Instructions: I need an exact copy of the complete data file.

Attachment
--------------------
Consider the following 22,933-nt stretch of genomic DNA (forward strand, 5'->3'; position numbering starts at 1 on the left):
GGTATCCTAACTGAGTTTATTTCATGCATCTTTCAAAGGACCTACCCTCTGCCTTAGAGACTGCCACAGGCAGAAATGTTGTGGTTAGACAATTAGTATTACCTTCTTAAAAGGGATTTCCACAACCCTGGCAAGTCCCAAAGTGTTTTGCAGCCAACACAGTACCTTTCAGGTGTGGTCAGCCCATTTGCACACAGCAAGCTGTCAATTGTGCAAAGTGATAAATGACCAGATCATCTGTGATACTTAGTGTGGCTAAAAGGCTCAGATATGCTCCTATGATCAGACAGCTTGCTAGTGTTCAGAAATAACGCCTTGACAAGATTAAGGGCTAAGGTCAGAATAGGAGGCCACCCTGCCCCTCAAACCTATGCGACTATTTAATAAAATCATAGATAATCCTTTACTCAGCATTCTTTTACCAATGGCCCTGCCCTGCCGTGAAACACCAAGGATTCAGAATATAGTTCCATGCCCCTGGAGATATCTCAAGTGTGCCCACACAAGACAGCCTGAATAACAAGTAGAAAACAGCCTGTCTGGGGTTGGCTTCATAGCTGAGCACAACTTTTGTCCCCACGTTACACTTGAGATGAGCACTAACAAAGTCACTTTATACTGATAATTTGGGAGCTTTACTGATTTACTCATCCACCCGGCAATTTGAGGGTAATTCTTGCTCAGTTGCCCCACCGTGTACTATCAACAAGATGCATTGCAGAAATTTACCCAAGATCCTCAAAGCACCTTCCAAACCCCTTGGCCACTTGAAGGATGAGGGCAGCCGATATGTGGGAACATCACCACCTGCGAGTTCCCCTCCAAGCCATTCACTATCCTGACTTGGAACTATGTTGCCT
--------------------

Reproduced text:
Consider the following 22,933-nt stretch of genomic DNA (forward strand, 5'->3'; position numbering starts at 1 on the left):
GGTATCCTAACTGAGTTTATTTCATGCATCTTTCAAAGGACCTACCCTCTGCCTTAGAGACTGCCACAGGCAGAAATGTTGTGGTTAGACAATTAGTATTACCTTCTTAAAAGGGATTTCCACAACCCTGGCAAGTCCCAAAGTGTTTTGCAGCCAACACAGTACCTTTCAGGTGTGGTCAGCCCATTTGCACACAGCAAGCTGTCAATTGTGCAAAGTGATAAATGACCAGATCATCTGTGATACTTAGTGTGGCTAAAAGGCTCAGATATGCTCCTATGATCAGACAGCTTGCTAGTGTTCAGAAATAACGCCTTGACAAGATTAAGGGCTAAGGTCAGAATAGGAGGCCACCCTGCCCCTCAAACCTATGCGACTATTTAATAAAATCATAGATAATCCTTTACTCAGCATTCTTTTACCAATGGCCCTGCCCTGCCGTGAAACACCAAGGATTCAGAATATAGTTCCATGCCCCTGGAGATATCTCAAGTGTGCCCACACAAGACAGCCTGAATAACAAGTAGAAAACAGCCTGTCTGGGGTTGGCTTCATAGCTGAGCACAACTTTTGTCCCCACGTTACACTTGAGATGAGCACTAACAAAGTCACTTTATACTGATAATTTGGGAGCTTTACTGATTTACTCATCCACCCGGCAATTTGAGGGTAATTCTTGCTCAGTTGCCCCACCGTGTACTATCAACAAGATGCATTGCAGAAATTTACCCAAGATCCTCAAAGCACCTTCCAAACCCCTTGGCCACTTGAAGGATGAGGGCAGCCGATATGTGGGAACATCACCACCTGCGAGTTCCCCTCCAAGCCATTCACTATCCTGACTTGGAACTATGTTGCCT